Robo-War ... boots! 🎉 Man vs Robot - MAN WINS

stumblor

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So Robowar has conked out.

Midway through a ball, I got a few loud beeps, the display disappeared and it reset. Since doing that, it won't boot. Sometimes the soundcard LED comes on, sometimes it doesn't. I did get it to boot once (nothing I did would have fixed it), but then the same beep/reset thing occurred second ball.

Not much experience with fixing 80Bs (or any architecture for that matter!) so bear with me.

Things I've tried:

* Checked all transformer fuse continuity
* Reseated all connectors
* Pushing on the daughter board to check cracked joints
* Closing slam switch, although it looks as though the slam switch mod has already been done (solder bridge)
* 5V power, both on the 5V supply and after the first capacitor on the MPU next to J1 (5.33V)
* Checked connector terminals at J1, a few were broken so I repaired those, but it didn't fix
* Checked interconnect cable ground mod, had been done already
* Checked transformer ground mods, not sure about these might need to confirm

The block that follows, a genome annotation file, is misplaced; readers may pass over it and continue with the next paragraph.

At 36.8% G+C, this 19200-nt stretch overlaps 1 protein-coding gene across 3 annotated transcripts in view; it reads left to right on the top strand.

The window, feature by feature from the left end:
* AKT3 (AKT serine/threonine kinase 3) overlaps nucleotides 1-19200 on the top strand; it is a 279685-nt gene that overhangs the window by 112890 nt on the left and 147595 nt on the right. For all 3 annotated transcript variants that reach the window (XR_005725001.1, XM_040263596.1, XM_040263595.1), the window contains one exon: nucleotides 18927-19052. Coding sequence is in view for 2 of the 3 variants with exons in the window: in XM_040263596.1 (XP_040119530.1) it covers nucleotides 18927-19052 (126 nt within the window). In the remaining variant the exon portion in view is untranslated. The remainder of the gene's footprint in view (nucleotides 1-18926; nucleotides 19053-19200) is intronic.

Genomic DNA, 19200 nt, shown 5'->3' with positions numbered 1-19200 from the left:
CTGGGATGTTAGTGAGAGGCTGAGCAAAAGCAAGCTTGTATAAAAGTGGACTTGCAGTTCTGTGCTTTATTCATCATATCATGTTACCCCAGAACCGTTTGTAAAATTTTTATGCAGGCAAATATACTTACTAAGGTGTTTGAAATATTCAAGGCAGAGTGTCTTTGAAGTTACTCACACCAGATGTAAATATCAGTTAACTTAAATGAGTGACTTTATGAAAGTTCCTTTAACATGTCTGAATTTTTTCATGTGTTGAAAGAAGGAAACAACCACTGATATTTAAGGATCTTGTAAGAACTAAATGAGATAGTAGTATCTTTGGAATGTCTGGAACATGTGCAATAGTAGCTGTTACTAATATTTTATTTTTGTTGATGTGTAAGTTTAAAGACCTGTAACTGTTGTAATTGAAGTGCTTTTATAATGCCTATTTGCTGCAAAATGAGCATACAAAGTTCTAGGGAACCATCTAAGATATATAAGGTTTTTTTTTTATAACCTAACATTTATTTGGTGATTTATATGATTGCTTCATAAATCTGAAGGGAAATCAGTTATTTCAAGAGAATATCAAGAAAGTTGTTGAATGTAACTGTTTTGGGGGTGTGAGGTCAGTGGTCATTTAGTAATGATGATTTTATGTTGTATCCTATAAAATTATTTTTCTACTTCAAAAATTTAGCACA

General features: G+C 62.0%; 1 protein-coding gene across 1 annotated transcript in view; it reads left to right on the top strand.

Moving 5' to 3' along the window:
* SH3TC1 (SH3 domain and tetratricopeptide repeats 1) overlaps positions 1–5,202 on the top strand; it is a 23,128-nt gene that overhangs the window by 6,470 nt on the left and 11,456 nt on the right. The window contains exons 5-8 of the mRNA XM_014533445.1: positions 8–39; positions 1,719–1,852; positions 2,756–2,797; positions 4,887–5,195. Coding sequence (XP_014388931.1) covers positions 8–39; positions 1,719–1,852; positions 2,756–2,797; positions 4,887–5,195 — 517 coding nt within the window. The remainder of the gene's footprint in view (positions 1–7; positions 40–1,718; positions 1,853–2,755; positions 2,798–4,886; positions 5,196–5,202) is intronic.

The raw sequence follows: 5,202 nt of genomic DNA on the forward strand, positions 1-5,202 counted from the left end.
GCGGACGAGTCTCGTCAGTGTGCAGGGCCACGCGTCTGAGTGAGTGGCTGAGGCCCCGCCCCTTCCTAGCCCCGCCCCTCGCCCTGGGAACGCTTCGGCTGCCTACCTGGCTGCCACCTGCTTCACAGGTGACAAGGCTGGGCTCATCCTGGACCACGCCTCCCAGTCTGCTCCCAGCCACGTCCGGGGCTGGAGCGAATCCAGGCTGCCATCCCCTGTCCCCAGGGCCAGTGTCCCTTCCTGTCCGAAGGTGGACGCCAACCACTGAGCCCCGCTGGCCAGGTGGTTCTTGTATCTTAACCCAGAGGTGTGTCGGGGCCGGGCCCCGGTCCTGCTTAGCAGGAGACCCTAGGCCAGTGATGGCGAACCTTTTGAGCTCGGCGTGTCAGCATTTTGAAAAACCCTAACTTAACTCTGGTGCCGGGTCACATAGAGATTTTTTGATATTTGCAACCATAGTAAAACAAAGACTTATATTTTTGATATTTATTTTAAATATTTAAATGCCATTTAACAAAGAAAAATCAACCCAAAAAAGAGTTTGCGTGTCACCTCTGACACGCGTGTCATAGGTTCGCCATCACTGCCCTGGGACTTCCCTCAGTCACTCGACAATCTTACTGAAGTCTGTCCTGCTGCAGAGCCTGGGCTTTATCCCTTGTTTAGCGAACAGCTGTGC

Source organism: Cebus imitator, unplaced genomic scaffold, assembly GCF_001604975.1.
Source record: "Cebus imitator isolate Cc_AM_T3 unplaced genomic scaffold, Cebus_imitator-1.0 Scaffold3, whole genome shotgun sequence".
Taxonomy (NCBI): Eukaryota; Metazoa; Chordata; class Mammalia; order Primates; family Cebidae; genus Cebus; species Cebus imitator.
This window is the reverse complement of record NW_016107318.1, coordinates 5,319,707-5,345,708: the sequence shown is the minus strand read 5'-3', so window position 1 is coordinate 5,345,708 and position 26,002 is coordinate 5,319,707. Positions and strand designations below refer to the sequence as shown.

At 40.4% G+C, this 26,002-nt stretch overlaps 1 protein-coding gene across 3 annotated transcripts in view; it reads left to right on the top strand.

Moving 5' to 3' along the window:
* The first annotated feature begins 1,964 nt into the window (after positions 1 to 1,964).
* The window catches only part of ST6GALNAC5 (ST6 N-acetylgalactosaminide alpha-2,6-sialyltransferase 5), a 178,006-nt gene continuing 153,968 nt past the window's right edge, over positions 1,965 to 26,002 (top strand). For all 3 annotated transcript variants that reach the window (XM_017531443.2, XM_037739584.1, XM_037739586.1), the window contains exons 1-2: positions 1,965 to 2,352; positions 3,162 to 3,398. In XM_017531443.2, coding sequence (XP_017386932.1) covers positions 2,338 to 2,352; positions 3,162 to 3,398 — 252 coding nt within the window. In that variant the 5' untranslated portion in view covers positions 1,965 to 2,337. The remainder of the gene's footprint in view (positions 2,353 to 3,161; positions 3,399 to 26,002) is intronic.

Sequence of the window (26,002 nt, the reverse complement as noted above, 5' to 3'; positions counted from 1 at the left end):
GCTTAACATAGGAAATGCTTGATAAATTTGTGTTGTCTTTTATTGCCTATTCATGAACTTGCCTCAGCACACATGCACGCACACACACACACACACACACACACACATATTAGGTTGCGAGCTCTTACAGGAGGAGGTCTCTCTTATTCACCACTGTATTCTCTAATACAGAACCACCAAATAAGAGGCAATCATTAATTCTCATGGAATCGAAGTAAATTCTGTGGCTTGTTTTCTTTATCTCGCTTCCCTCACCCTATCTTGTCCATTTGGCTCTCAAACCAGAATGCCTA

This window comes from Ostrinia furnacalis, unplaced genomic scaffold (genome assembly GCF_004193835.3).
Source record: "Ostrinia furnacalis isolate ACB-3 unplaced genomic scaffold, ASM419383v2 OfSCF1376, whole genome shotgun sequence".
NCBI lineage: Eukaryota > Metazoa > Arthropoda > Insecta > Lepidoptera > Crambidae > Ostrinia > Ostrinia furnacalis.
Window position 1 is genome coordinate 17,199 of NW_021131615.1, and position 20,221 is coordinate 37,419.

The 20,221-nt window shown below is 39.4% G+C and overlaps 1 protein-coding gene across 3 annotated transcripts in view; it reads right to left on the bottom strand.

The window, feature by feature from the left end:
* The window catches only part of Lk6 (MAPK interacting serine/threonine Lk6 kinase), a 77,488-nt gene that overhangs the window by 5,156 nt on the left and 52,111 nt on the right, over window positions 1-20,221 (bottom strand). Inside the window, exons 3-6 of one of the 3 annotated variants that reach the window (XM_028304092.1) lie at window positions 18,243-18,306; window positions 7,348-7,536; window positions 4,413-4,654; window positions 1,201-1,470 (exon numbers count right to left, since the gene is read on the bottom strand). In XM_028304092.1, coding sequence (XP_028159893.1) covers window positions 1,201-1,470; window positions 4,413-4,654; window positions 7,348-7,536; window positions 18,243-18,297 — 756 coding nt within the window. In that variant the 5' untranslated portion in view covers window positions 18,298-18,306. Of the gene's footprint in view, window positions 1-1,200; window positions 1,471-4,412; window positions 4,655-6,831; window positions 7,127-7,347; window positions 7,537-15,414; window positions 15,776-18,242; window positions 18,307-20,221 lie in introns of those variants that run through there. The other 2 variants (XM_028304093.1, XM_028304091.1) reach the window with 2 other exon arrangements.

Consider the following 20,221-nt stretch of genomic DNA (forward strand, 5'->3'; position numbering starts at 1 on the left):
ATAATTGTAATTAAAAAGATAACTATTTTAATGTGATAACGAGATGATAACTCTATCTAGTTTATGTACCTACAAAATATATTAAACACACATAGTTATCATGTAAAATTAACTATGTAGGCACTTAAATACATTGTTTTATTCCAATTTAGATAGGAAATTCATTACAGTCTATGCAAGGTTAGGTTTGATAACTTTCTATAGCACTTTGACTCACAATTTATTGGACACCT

* Checked for hot chips, nothing jumping out

Anyone used a QuickScan80 before? Or have one they'd like to sell me??

Failing that anything else I should be checking?
 
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General Zod

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Whenever I have worked on a System 80b with weird mpu faults, once I've done all the potential weird dry joints on the piggy back board I always seem to find that the switch matrix PIA and/or one of either z11, z12, z13 or z14 has packed up. It may just be coincidence with the ones I have worked on but I would check them 4 smaller ic's first if you're luck enough to have them socketted. Oh also they must be the exact type so a 74ls** must be a 74ls** and not a 74hc** as you can get away with putting in on most other makes. Hope this makes sense!
 
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stumblor

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Thanks @General Zod - so you just recommend replacing outright, rather than diagnosis?

1584620146035.png

Not socketted either:

20200319_121645.png

Extensive work done on this board too bottom left, but all looks really neatly done.
 
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stumblor

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Before you get to involved, try reseating all connectors first....
Sorry meant to say that I've already done that. Will update main post.

Then check that you're getting 5v using the adjustable pot.
That's just it - my 5V power supply doesn't seem to have a pot?

20200319_131025.png
 

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Paul

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Step one to improving power supply reliability is to replace the original 500 ohm 1 watt adjustment pot. This procedure can be done easily without removing the large heat sink. A replacement sealed pot is recommended, but not completely necessary.